TANGZHONG HAMBURGER BUNS

There are hamburger buns, and hamburger buns with Zen. These will Zen you out. Tanzhong is a method of Japanese baking in which part of the flour is cooked before being incorporated into the dough. What that does is create quite a unique crumb, with more moisture and tenderness. Perfect for hamburger and hot dog buns in which the crust is secondary. All you want is pillowy bread. You will need about 30 minutes of extra time before mixing the dough, but the outcome it totally worth it.

TANGZHONG HAMBURGER BUNS
(slightly modified from Domestic Gothess)

for tangzhong:
20 g (2tbsp) strong white bread flour
100 ml water

for the dough:
350 g strong white bread flour
7 g (2 tsp) fast-acting dry yeast (or regular instant yeast, but expect longer rising times)
1 tsp salt
50 g (1/4 cup) sugar
125 ml (1/2 cup) full fat milk
1 large egg
35 g softened butter

to glaze:
1 egg, beaten with a splash of milk
sesame seeds

To make the tangzhong, place the flour in a small saucepan and gradually whisk in the water. Place over a medium heat and cook, whisking constantly until it has thickened to a wallpaper paste-like consistency. Remove from the heat, scrape into a bowl and cover with clingfilm directly on the surface, set aside to cool.

Place the flour, yeast, salt and sugar in the bowl of a stand mixer fitted with the dough hook, lightly stir together and make a well in the center. Add the egg, milk and tangzhong to the well and mix on a low speed until it comes together into a dough.

Add the butter and mix on medium-high speed until the dough is very stretchy and comes away from the sides of the bowl, about 10 minutes. Transfer the dough to a lightly greased bowl, cover with clingfilm and either place somewhere warm to rise until doubled in size, about 1-2 hours (dough can be refrigerated overnight at this point if you prefer).

Line a baking sheet with baking parchment. Divide the risen dough into 8 equal pieces (or fewer if you like bigger buns) and shape each piece into a ball on a lightly floured surface. Spread the balls out well spaced apart on the baking sheet and loosely cover with oiled clingfilm. Leave to rise for about 1 hour until puffy.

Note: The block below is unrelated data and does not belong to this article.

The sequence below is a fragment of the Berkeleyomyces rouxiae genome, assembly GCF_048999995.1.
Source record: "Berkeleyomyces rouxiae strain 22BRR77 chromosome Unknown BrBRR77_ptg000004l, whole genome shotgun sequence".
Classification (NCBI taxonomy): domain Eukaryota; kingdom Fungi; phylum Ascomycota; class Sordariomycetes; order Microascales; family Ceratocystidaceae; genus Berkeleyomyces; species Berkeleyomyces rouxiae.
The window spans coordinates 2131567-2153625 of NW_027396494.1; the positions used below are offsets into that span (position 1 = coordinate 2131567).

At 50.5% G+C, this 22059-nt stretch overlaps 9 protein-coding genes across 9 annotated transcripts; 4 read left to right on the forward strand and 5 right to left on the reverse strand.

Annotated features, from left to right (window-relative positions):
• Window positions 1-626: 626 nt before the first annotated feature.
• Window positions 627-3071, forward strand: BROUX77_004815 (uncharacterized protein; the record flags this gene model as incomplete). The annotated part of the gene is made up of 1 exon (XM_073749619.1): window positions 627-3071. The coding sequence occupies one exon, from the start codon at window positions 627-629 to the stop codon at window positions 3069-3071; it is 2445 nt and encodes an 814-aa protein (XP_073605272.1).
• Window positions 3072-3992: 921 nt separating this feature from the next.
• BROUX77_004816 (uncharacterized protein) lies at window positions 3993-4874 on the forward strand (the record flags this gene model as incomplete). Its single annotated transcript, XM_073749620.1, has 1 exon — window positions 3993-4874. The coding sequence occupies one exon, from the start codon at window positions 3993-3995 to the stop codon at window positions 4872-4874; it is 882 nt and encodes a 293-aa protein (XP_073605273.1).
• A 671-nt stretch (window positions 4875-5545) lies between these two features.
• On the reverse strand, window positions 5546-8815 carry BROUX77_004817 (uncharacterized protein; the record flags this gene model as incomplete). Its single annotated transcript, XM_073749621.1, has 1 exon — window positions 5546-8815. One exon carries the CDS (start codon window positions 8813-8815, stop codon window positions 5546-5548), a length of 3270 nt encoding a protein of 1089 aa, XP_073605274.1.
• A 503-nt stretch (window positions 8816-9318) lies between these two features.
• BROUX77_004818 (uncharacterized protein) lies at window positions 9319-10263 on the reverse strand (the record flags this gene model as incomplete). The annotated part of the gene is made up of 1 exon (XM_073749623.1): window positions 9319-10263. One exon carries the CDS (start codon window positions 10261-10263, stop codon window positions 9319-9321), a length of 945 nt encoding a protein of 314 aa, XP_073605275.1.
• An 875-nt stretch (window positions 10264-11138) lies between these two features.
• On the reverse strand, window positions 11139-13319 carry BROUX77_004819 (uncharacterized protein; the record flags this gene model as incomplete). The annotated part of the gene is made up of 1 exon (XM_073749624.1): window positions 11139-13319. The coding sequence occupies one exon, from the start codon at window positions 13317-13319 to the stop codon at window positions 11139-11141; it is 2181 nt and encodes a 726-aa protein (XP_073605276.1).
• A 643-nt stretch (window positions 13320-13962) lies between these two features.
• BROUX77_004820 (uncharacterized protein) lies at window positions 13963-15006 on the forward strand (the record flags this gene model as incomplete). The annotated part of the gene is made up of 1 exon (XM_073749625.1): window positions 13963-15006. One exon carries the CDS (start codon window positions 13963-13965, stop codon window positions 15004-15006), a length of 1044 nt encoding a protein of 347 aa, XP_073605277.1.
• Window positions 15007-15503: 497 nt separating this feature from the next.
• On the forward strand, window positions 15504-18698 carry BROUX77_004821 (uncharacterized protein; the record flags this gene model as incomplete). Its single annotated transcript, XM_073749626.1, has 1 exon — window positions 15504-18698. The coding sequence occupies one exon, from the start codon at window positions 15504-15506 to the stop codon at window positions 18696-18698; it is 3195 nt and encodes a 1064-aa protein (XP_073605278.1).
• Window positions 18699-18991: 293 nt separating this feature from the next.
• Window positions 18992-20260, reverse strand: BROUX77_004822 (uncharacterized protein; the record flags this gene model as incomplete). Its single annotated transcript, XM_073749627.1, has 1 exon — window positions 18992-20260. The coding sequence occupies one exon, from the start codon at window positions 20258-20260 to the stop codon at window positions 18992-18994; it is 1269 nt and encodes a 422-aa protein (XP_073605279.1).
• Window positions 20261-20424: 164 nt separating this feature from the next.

Heat the oven to 400F. Brush the risen buns with the beaten egg and sprinkle with sesame seeds. Bake for 20 to 25 minutes until deep golden. Transfer the buns to a wire rack to cool. They are good for couple of days stored in an airtight container, or for a few months frozen.

ENJOY!


to print the recipe, click
here

Comments: Mitsuo Ayano was the person who first came up with the idea of making a water roux (yu-dane) and use it to bake bread. Later the process was simplified by a baker from Taiwan. In the US and Europe it is more widely known by its Chinese name, Tangzhong. At any rate, it is a nice technique to have in your repertoire, and pretty much all kinds of breads can be adapted to take some cooked flour in the formula. Check out this great version, made a few years ago by my friend Karen.


The crumb is so tender and flavorful! I’ve been making this recipe regularly, the moment we have 2 buns left in the freezer, another batch gets started. They can be shaped of course as regular buns or oblongs for hotdogs. I now settled on shaping each bun with around 110g dough, because the husband likes to slice each large roll in four thin slices crosswise, so it’s easier if the buns start big. I get about 6 large buns from one batch buy doing so.

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12 thoughts on “TANGZHONG HAMBURGER BUNS

  1. The inside of that bread looks perfect. Lucky husband 🙂 I tried to make a walnut and raisin bread last weekend and it didn’t rise I thought and then double the time later.. like 5 or 6 hours is started bubbling! Odd.

    Liked by 1 person

    • you reminded me – I made a walnut and raisin bread and it looked pretty sluggish, but wow, was it a great bread! Come to think of it, I totally forgot to blog about it…. (sigh)

      Like

    • oh, that is SO NICE to know! I had this on my list of stuff to blog FOREVER, finally decided to write it up – but I don’t even know how many batches I’ve baked in the past year, we always have some in the freezer – they defrost very well….

      Like

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